Where Boys, Girls and Children Come From

By Hlebec, Boris | Studia Anglica Posnaniensia: international review of English Studies, January-July 2012 | Go to article overview

Where Boys, Girls and Children Come From


Hlebec, Boris, Studia Anglica Posnaniensia: international review of English Studies


ABSTRACT

The etymology of three very frequent English words child, girl and boy has been notoriously obscure because researchers have failed to pay attention to possible Slavic influence. This article is aimed at rectifying this major oversight by providing abundant evidence of both formal and semantic similarities between the English items and the corresponding Slavic ones and at establishing Scandinavian as an intermediary for girl and boy, no such connector being necessary for child.

1. child

In the Germanic sphere there are a number of cognates of Mode child (< OE cild/t[??]ild/>/t[??]i:ld/'baby' > 'boy or girl, offspring') and colt 'young male of horse; inexperienced person'. The form child bears the greatest similarity to the Gothic noun kilpei 'uterus, womb', while colt is more like OSwed. kulder/kolder > Mod. Swed. kult, kulting 'half-grown animal; boy' and Dan. kuld 'children from the same marriage; litter of animals'. The Gothic nouns kilpei and inkilpo both meaning 'womb' are believed to come from *kwel- to which the dental suffix was added. The Swedish and Danish forms stem from the expanded IE apophonic variant *kwol- 'tribe', which also has a reflex in OGr. kholpos 'womb, vagina' (*kwol- + -p). All these forms may claim affinity with child on the ground of both form and meaning.

Although the primary meaning 'baby; the unborn or newly born human being; foetus, infant' of OE tim shows its connection with Goth. kilpei, as OED states, child is peculiar to English. It is "[n]ot found elsewhere. In the other WGer. langs its place is taken by kind" (s.v. child). The actual development route and the immediate source of OE cild have not yet been established. A direct semantic change from 'womb' to 'unborn child', although the two notions are metonymically connected, is questionable, (1) so we shall try a new tack.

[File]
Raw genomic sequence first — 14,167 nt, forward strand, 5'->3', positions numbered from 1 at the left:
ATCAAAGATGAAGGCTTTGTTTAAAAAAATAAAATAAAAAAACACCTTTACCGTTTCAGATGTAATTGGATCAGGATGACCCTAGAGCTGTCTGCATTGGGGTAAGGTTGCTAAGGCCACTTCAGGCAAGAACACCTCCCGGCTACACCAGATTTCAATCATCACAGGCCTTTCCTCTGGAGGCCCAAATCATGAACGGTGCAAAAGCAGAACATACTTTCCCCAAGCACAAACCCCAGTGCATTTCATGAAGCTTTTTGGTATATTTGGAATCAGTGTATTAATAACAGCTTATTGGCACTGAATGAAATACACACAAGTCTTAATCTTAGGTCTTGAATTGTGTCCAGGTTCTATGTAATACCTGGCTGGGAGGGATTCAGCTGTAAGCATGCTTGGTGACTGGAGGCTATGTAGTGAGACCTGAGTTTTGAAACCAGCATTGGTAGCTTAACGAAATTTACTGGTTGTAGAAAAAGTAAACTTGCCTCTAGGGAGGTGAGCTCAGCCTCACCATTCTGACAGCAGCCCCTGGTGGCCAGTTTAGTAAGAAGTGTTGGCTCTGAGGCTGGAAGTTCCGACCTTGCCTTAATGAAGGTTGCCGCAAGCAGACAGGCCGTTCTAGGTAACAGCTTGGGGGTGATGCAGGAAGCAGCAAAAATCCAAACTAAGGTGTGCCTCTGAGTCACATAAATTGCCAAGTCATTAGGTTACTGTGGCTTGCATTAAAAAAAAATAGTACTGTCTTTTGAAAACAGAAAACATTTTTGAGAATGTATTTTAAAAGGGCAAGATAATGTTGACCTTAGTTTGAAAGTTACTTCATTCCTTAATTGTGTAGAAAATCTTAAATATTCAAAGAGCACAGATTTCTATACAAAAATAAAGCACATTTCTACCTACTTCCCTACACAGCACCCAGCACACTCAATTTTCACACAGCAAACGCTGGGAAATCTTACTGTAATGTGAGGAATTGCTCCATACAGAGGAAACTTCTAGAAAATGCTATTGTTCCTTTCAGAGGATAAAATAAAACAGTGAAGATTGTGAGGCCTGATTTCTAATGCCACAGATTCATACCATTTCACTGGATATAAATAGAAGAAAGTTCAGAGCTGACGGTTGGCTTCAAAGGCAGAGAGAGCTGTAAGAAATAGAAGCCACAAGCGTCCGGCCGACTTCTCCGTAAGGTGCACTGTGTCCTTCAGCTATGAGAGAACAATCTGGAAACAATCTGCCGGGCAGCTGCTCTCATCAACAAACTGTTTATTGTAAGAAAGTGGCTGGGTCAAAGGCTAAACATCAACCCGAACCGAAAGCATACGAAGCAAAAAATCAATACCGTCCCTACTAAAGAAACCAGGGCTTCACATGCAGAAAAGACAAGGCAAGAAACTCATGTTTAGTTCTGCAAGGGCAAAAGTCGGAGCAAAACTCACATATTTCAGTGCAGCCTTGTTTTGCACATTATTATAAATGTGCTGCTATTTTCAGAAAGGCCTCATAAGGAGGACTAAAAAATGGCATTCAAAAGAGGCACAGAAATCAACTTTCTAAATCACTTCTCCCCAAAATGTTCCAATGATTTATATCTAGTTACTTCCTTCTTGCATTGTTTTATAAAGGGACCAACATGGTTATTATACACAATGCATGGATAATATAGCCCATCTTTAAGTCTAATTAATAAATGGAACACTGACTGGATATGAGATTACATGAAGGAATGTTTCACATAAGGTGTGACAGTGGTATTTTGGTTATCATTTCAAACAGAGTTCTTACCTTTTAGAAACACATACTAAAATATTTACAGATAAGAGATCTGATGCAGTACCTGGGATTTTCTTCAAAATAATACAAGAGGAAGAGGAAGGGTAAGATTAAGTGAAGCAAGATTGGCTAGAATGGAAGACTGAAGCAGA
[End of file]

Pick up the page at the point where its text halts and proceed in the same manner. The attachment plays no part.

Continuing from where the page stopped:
The IE root *kwel- expanded with *-d occurs also in Slavic languages. Thus, according to SJP and PSR: Pol. czeladz 1. 'servants' 2. (dated) 'journeymen'; biala czeladz 'maid-servants'; czeladnik 1. 'journeyman' 2. (dated) 'servant', czeladzin (dated) 'inmate; servant'; Kashubian (a remnant of Polabian, now a Polish dialect) has cieladnik, cieladnica, cieladnicka, cielo[??] as variants of the same general meaning (SOB). Slovincian (an extinct variant of Kashubian) had cieladnik 'servant' (LOR) and Russ. [TEXT NOT REPRODUCIBLE IN ASCII] ('young inmates' dated usage). In Czech celed'a means 'young servant; journeyman' and celed' is 'country servants' or (now obsolete) 'generation, lineage' (CSR). Upper Lusatian has celedz and Lower Lusatian celaz 'servants' (VASM s.v. [TEXT NOT REPRODUCIBLE IN ASCII]). In Lithuanian, a Baltic language, the corresponding noun keltis (or kiltis) denotes generation. It is obvious that formal and semantic closeness to OE cild are greater with the Slavic lexemes than with the Germanic ones mentioned above. (2)

Curiously enough, even Serbian, which is a South Slavic language, bears a great, if not a most relevant, similarity to child both in its current meaning 'offspring' and its obsolete meaning 'young male servant, lad in service' (noted in ME for the first time in 1382, to become obsolete by the beginning of the 17th century). In this language [TEXT NOT REPRODUCIBLE IN ASCII] (celjade) means 'human creature' (usually 'young'), while the collective [TEXT NOT REPRODUCIBLE IN ASCII] (celjad) shares the meaning 'house servants, inmates' or 'family' with the corresponding nouns in West Slavic languages.

The suffix -jadb had the meaning of collectiveness couched in the form of grammatical singular, which may have influenced the morphological behaviour of the OE noun cild. Namely, as every student of the English language history knows, cild referred to both one and more than one child. (3)

In conclusion, we may surmise a direct influence of *cel'ad' meaning 'young human(s)' in one/some of old West Slavic dialects, on Anglo-Saxon cild at the time when the Angles, Saxons and Jutes were still on the continent, bordering with the Slavs, before their migration to the British Isles. …

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